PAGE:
In Hearing on Friday 7th Apr, 2017

How long is too long when it comes to loud noises?

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Loud noises can drastically affect your hearing.

More than one in every three Australians has sustained hearing loss from excessive noise.

Every day we’re exposed to noise, whether it’s from the TV or radio, traffic in the street or noisy shopping centres. While most of these noise levels are safe, prolonged exposure at a high decibel can damage the inner ear and cause permanent hearing loss.

But there are some simple precautions you can take to reduce your chances of hearing loss.

What’s a safe noise level?

Permanent hearing loss occurs when the inner ear is damaged by loud noise or wear and tear on the hairs or nerve cells of the cochlea. The cochlea sends sound signals to the brain and when its hairs or nerves are damaged, electrical signals aren’t transmitted the same way, causing hearing loss.

This damage can be done to your inner ear without the noises having been loud enough to cause you physical pain. Long periods of listening to loud music or being surrounded by machinery can cause hearing loss, just as can short bursts of loud sound.

So, how loud is too loud? As a rule of thumb, noise is loud enough to be bad for your inner ear when you must raise your voice to be heard over the top of it.

Many of the common activities we are exposed to everyday are loud enough to cause irreversible damage within a matter of minutes, as these guidelines set out by Australian Hearing show.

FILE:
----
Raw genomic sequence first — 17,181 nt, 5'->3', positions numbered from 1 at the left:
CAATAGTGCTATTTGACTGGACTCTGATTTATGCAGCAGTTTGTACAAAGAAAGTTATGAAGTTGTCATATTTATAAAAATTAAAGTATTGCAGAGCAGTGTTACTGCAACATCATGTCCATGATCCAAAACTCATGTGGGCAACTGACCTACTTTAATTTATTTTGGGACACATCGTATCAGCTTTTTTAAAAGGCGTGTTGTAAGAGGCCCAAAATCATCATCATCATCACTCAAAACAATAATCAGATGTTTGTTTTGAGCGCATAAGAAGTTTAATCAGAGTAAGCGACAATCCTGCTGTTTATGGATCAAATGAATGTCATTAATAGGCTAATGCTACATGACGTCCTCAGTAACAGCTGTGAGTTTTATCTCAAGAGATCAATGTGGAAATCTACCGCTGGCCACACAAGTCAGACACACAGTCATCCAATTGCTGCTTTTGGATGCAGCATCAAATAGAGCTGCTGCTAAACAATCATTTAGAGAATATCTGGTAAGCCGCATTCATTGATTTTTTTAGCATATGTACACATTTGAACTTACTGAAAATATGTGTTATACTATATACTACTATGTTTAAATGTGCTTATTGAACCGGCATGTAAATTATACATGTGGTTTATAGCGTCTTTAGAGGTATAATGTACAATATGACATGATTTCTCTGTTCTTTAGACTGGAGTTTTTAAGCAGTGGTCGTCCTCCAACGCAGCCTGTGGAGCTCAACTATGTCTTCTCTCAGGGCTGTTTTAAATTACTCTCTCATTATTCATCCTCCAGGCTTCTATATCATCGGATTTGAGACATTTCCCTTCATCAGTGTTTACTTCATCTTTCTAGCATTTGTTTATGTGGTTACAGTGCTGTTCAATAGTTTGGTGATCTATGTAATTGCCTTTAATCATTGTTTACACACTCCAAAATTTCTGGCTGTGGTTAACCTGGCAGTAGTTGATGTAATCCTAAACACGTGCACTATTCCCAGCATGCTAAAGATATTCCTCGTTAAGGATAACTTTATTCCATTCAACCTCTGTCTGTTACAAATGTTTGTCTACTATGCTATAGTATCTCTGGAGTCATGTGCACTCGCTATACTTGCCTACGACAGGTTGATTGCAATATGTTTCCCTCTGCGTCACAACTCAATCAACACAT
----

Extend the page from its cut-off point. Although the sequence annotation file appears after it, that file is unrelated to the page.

These common sounds can cause damage to the inner ear. Source: Australian Hearing 

How can I tell my hearing’s damaged?

Struggling to hear people when they’re speaking to you in a loud place, or high-pitched tones sounding muffled, are common signs of hearing loss.

Many people also find themselves increasing the volume on the radio or television to a point where other people complain it’s too loud – another sign your hearing may be damaged. Talking on the phone can also become difficult and some people find themselves relaying on lip reading to catch words they can’t hear.

What are the other big hearing-loss risks?

Aside from prolonged exposure to loud noise or a one-off burst of extremely loud sound, there are other issues that can affect our hearing:

  • A build-up of earwax can block the ear canal and cause temporary hearing loss. This can be fixed with earwax removal
  • A ruptured eardrum, caused by a loud burst of noise, sudden changes in pressure, poking the eardrum with an object or infection, can cause permanent hearing loss
  • Ageing can cause the inner ear to naturally deteriorate over time
  • Tinnitus is a form of hearing loss, which can be temporary or permanent, caused by exposure to loud noises. Typical symptoms include a ringing, buzzing or roaring sound in the ears

What are the best ways to preserve my hearing?

Simple precautions can reduce your chances of hearing loss. These include:

  • If using headphones, make sure noise levels are set to ‘moderate’
  • If you’re consistently exposed to loud machinery, ensure you wearing ear plugs or ear muffs
  • If you’re at a noisy event such as a concert or party, take a five-minute break in a quieter area every hour
  • Take a hearing test. Australian Hearing offers a free online hearing test that takes less than 10 minutes to complete 

Have you noticed your hearing changing over the years? Do you avoid loud noises?

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